Album Review: Same – “Plastic Western”

Posted: by The Editor

Plastic Western emanates the aura of a lit candle; warm and comforting, but not overpowering. It has a purified, breezy sound made possible by anchored vocals and riffs that tip-toe gently. Particularly, the trio of instrumental tracks show different flavors of their style. “Make it So,” a zippy 52-second track, is scratchy and thorny. “¿Como Esta La Serenidad?,” which roughly translates to “how is the serenity?”, is, indeed, serene and cushioned. The title track leans closer to a folksy sound. 

Same is stylistically similar to Soccer Mommy and Pavement, embodying the coasting and unhurried energy that they both do. It’s also fastidiously crafted the way a lot of Oso Oso’s work is. Each component, even the most minute ones, feels placed with intent. Genre-wise, they lie within the more refined side of indie rock. 

The clean vocal delivery on this record is necessary, for the words are difficult enough to understand as is. The songwriting is obscure, brimming with phrases bereft of concrete meanings.  It’s all kept just open-ended enough to make you question how thoroughly you comprehend it.

The persistence of memories is a recurring theme on this album. Take “Landlady,” which begins by describing a landlord adamant on enforcing rules, then tumbles into a meditation on how every place you visit has been occupied by others before you, which can feel eerie but also sort of intriguing. The moral of Plastic Western is to not take solace in the good times you once had – even if doing that stokes joy – because they’re often riddled with hazards, “Caution tape surrounds the past,” or sometimes meaningless, “Don’t hoard mementos with no significance.”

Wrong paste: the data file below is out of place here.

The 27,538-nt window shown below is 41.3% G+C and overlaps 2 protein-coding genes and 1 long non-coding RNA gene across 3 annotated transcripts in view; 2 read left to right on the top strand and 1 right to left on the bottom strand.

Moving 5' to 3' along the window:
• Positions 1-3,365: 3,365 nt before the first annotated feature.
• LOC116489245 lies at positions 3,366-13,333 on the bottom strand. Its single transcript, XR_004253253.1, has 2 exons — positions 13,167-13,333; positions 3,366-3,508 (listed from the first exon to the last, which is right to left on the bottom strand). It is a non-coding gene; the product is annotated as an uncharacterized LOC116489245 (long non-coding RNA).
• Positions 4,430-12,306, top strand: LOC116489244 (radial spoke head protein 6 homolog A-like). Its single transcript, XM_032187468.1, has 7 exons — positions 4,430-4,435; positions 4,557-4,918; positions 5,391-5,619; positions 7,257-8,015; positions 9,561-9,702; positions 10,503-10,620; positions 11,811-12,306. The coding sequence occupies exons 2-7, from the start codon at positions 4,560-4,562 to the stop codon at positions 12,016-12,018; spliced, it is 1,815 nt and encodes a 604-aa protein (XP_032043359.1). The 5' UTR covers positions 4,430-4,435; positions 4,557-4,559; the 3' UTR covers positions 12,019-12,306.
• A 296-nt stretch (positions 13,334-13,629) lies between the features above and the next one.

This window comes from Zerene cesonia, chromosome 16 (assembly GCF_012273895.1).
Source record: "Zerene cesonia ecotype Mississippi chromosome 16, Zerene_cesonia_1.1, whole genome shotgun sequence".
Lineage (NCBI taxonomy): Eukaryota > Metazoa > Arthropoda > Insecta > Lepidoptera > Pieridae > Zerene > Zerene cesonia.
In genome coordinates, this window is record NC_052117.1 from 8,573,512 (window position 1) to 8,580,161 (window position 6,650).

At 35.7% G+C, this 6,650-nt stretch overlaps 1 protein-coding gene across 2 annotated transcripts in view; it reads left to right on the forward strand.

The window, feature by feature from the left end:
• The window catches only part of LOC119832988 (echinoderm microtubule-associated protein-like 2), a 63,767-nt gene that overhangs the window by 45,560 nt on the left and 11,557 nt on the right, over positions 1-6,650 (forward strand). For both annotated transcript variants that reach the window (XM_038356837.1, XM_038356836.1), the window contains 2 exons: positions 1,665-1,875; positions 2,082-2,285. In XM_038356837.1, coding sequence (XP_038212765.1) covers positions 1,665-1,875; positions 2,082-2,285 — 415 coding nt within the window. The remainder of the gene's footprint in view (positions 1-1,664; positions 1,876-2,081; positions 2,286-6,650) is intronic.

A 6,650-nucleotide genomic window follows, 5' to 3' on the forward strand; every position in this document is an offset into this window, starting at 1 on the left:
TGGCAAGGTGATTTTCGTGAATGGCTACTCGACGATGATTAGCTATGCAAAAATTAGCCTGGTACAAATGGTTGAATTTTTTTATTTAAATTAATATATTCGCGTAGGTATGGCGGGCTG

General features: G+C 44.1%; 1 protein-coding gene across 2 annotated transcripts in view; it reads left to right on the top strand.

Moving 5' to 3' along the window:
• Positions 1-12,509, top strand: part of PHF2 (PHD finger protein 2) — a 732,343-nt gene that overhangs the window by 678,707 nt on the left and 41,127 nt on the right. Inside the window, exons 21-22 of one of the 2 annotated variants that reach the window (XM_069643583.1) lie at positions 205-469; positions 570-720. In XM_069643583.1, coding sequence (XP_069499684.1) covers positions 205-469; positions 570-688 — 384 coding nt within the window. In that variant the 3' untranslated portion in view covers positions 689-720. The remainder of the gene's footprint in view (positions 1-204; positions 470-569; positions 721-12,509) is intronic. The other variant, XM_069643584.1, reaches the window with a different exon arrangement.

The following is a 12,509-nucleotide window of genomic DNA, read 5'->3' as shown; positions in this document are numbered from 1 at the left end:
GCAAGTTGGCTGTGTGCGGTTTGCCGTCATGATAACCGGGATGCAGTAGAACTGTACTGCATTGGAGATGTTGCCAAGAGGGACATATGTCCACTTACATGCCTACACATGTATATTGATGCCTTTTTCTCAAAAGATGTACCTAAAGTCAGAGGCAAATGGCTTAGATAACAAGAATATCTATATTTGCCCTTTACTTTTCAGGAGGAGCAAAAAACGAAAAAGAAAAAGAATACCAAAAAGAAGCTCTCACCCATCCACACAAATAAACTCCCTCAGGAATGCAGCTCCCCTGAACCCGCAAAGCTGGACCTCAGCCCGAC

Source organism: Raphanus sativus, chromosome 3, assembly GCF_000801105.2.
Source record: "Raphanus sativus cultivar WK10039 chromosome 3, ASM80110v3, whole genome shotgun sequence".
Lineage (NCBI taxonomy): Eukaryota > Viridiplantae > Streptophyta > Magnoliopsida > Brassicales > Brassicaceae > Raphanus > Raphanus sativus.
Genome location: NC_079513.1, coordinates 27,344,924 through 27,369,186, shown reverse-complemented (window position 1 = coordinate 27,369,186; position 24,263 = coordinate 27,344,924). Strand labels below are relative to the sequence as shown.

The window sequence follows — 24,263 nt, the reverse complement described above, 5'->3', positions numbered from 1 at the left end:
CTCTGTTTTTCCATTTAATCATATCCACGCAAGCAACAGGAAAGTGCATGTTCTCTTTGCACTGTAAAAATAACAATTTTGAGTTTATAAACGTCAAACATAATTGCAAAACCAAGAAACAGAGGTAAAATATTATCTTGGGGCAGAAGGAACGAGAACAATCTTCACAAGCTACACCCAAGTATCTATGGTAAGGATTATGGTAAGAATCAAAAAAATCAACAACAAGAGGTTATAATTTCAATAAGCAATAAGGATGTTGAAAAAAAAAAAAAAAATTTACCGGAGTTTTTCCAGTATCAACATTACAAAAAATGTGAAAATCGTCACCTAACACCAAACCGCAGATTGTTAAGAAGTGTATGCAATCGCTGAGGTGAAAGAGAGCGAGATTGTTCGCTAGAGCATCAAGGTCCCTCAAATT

Fatigue, too, comes up at a few points. It underscores “Bluish,” a track revolving around how the omnipresence of technology can result in making people feel overwhelmed and distant from each other. Maybe that description of the song would lead you to believe it’s self-congratulatory and meant to disparage people who spend a lot of time using their phones, but it’s not in that vein. It’s more along the lines of “this has consumed all of us – myself included – but we feel incapable of escaping”

And “Cherry Pull N Peel” is about longing for simplicity and ease. It kicks off with a description of exhaustion and ends by expressing a desire to feel like a Twizzler candy, (which is what the track title refers to) using the food as a physical representation of glee.

Same is succinct in their sound as well as their songwriting. They tell stories without being superfluous and craft harmonies that are never jumbled. 

Plastic Western is available everywhere May 8 on Lauren Records.



Bineet Kaur // @hellobineet

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